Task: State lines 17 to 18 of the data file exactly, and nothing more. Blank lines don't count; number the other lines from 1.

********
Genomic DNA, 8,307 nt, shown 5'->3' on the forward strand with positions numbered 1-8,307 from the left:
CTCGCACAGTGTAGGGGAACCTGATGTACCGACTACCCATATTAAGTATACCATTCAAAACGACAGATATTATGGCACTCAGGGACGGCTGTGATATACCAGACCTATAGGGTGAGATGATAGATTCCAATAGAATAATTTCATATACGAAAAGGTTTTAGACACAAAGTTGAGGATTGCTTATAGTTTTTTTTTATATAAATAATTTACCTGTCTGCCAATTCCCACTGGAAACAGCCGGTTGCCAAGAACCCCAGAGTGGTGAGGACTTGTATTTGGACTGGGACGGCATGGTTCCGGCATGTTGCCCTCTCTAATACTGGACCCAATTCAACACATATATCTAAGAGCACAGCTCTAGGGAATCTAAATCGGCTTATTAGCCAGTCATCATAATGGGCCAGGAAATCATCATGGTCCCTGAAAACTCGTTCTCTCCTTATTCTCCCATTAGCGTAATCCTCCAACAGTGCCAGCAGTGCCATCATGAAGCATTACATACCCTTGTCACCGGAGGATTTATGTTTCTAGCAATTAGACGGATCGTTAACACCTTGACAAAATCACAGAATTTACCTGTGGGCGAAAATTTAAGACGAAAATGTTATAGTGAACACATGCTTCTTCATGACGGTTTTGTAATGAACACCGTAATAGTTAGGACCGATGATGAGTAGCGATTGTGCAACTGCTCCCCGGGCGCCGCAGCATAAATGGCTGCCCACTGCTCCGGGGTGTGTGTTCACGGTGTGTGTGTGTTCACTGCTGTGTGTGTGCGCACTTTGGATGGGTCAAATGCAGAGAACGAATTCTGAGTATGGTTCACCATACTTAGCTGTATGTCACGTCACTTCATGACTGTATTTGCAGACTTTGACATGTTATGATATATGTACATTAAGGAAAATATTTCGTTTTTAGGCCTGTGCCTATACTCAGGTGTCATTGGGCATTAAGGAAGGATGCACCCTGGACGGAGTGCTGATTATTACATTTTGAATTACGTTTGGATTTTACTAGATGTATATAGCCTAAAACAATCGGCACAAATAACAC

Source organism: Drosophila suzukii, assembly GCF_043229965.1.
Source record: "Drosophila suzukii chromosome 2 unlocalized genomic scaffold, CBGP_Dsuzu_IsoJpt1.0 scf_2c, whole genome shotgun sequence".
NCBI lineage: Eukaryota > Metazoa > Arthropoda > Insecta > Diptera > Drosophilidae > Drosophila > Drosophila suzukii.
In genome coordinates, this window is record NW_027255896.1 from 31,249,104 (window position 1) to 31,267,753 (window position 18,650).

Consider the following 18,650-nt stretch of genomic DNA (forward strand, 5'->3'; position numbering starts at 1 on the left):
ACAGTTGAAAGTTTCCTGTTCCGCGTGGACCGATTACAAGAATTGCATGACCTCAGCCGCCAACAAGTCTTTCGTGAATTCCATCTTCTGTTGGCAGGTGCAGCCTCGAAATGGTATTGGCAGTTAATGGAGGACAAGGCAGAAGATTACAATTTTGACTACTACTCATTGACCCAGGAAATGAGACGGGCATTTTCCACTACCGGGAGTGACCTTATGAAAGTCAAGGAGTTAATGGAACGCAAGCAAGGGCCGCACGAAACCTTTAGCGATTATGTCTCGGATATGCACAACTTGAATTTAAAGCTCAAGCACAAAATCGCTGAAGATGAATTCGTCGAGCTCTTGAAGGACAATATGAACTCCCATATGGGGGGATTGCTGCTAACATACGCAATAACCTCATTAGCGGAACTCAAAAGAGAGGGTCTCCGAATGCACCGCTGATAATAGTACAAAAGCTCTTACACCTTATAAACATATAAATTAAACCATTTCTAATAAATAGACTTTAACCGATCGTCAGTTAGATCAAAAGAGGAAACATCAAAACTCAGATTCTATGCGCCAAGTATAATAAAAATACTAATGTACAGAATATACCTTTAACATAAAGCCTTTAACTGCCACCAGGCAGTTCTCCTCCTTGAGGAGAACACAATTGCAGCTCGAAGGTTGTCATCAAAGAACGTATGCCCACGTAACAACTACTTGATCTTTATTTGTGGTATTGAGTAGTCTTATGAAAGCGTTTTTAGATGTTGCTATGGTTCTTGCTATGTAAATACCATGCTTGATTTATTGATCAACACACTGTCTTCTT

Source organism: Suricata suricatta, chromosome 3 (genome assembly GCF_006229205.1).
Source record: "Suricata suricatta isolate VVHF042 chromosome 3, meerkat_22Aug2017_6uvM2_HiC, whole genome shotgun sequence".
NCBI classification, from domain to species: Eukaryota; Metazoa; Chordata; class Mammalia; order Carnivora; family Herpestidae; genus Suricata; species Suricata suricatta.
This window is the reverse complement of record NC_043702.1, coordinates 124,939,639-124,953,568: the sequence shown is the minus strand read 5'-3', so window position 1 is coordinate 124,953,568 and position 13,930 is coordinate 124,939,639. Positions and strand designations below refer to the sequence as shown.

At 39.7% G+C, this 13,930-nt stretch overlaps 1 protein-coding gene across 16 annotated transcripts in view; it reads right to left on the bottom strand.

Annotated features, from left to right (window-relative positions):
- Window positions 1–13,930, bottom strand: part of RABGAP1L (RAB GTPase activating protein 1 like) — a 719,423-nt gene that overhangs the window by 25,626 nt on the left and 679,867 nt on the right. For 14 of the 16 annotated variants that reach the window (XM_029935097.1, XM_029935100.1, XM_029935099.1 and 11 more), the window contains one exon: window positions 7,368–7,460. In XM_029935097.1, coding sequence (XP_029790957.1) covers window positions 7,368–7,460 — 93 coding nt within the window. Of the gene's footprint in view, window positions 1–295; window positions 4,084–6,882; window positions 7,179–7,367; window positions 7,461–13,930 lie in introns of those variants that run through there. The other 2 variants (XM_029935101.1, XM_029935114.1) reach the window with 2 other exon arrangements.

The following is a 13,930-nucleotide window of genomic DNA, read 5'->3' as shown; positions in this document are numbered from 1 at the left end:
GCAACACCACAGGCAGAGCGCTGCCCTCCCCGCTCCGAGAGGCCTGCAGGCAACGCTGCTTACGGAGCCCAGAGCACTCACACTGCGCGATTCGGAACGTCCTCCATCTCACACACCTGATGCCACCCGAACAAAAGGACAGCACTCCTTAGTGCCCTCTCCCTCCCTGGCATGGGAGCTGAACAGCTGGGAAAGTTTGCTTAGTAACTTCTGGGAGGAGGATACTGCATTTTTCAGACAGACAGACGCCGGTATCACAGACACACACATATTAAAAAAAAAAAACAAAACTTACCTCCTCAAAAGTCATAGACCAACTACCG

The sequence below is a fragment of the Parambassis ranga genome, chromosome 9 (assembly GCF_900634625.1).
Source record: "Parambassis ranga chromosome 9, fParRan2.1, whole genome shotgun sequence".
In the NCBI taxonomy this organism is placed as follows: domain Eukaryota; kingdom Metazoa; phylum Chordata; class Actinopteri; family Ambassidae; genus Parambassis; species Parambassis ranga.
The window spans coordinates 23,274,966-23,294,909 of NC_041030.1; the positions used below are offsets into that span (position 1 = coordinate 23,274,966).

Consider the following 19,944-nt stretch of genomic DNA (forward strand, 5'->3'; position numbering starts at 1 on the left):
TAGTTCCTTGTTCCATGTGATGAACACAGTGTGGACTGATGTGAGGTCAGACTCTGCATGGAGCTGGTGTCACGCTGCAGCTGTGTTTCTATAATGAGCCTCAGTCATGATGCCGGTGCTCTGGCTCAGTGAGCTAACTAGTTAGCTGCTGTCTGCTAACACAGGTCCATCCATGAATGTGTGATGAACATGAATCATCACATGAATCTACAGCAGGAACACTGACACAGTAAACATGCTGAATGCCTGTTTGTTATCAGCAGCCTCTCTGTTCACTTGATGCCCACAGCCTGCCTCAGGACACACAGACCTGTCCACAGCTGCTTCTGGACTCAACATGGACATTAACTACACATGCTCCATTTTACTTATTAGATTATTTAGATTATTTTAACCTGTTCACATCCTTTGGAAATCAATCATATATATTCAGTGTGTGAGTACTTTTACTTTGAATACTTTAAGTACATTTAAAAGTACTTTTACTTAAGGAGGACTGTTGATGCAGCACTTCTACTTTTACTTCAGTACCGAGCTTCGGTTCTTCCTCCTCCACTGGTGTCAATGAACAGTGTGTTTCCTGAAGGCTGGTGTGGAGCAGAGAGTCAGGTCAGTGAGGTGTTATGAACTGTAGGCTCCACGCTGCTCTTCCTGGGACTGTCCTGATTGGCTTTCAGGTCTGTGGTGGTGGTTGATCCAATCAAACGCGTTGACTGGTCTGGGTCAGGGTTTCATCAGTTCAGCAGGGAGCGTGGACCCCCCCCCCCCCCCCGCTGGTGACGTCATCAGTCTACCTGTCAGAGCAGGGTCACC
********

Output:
GCAACACCACAGGCAGAGCGCTGCCCTCCCCGCTCCGAGAGGCCTGCAGGCAACGCTGCTTACGGAGCCCAGAGCACTCACACTGCGCGATTCGGAACGTCCTCCATCTCACACACCTGATGCCACCCGAACAAAAGGACAGCACTCCTTAGTGCCCTCTCCCTCCCTGGCATGGGAGCTGAACAGCTGGGAAAGTTTGCTTAGTAACTTCTGGGAGGAGGATACTGCATTTTTCAGACAGACAGACGCCGGTATCACAGACACACACATATTAAAAAAAAAAAACAAAACTTACCTCCTCAAAAGTCATAGACCAACTACCG

The sequence below is a fragment of the Parambassis ranga genome, chromosome 9 (assembly GCF_900634625.1).